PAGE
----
Having developed the skill of listening to students, their opinions, ideas, perceptions, and dreams was of particular importance to me. It broadened my perspective. This type of experience is priceless.
There were aspects of being a traditional teacher that I felt I missed out on, such as the morning assembly and staffroom conversation. However, everything is a choice in life.
During the last few years, I have started to feel disconnected from my knowledge of teacher education. I have become curious about other ways to be more effective in the classroom. This journey has made me evaluate how I view teaching, what types of things inspire me and motivate me and how I measure my classroom success.
I stopped believing these 5 things from my teacher education course and what I do instead;
1. When I was in teacher education, I was taught that teachers are always in charge. Teachers' job include making all the decisions, directing students in the classroom, controlling the class, and telling students what to do and what not to do. The students' job involve active listening.

This ideology doesn’t appeal to me anymore. Now, I strongly believe that a classroom is an egalitarian society. I developed a system for sharing knowledge rather than hoarding it. I leave my authority at the door. Involving students in the daily classroom process will make them more motivated and successful.

2. A skilled teacher maintains a quiet classroom. I have moved beyond that silence. It makes sense for us to allow students to interact in class as this is expected of them in the real world. Multiple studies have shown that listening to a teacher for up to an hour while suppressing one's own thoughts is unhealthy.
3. The third rule that I had to abandon in my daily teaching practice was that a teacher may sit down or stand stubbornly on the platform while the class is engaged in an activity.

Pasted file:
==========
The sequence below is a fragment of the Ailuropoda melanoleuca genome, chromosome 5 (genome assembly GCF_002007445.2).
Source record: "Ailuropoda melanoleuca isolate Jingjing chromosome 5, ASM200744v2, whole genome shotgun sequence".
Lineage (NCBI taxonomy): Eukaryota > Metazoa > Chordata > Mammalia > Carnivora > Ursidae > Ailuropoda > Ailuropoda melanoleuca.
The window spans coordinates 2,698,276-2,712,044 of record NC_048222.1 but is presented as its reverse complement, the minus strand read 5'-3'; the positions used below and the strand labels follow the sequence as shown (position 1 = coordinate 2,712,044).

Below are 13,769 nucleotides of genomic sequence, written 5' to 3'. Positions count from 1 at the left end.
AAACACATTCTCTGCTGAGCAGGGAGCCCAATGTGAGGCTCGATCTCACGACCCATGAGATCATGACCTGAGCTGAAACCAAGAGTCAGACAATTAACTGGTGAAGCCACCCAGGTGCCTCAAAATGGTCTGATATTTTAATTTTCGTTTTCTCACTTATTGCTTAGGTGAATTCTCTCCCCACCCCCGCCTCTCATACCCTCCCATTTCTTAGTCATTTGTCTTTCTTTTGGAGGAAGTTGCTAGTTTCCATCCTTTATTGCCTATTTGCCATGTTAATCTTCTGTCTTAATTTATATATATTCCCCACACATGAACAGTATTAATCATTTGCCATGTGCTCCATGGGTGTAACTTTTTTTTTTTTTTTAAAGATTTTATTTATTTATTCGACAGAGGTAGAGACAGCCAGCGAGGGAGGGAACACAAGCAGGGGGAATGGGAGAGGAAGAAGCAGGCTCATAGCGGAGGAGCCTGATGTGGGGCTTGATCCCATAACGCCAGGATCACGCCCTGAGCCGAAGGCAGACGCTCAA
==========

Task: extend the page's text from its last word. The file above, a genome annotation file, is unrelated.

By participating in an activity, a child is experimenting and innovating. As a result, I can learn more about her characteristics and unique traits as well as plan classroom lessons to accommodate her varying needs. The student's learning takes place in the classroom, not at home.
4. I was taught that students need to follow the syllabus
Today, I enjoy engaging students in the real world and teaching beyond the textbook. I have observed that my students have become more effective and responsive because of this. Each day, I strive to discover new possibilities with them.
5. Another attribute I eliminated was a teacher's strict long face.
I love to smile in class. It creates a warmer emotional climate in the class. I also share my failures and successes with my students. I feel more human when I do that. I prefer a happy and comfy classroom atmosphere. I want my students to feel like I am their own.

Wrap Up
For the past few years, I have been re-evaluating what I want my teaching to look like going forward. The above mentioned aspects enable and enhance experiences. To get to where I am today, I really had to go back to what is the heart of teaching. For me it looks a bit different than traditional teaching. I use these methods as a tool. I don't plan to follow the script anymore.

Let me know in the comments below: Have you ever changed the way you teach? What did you change?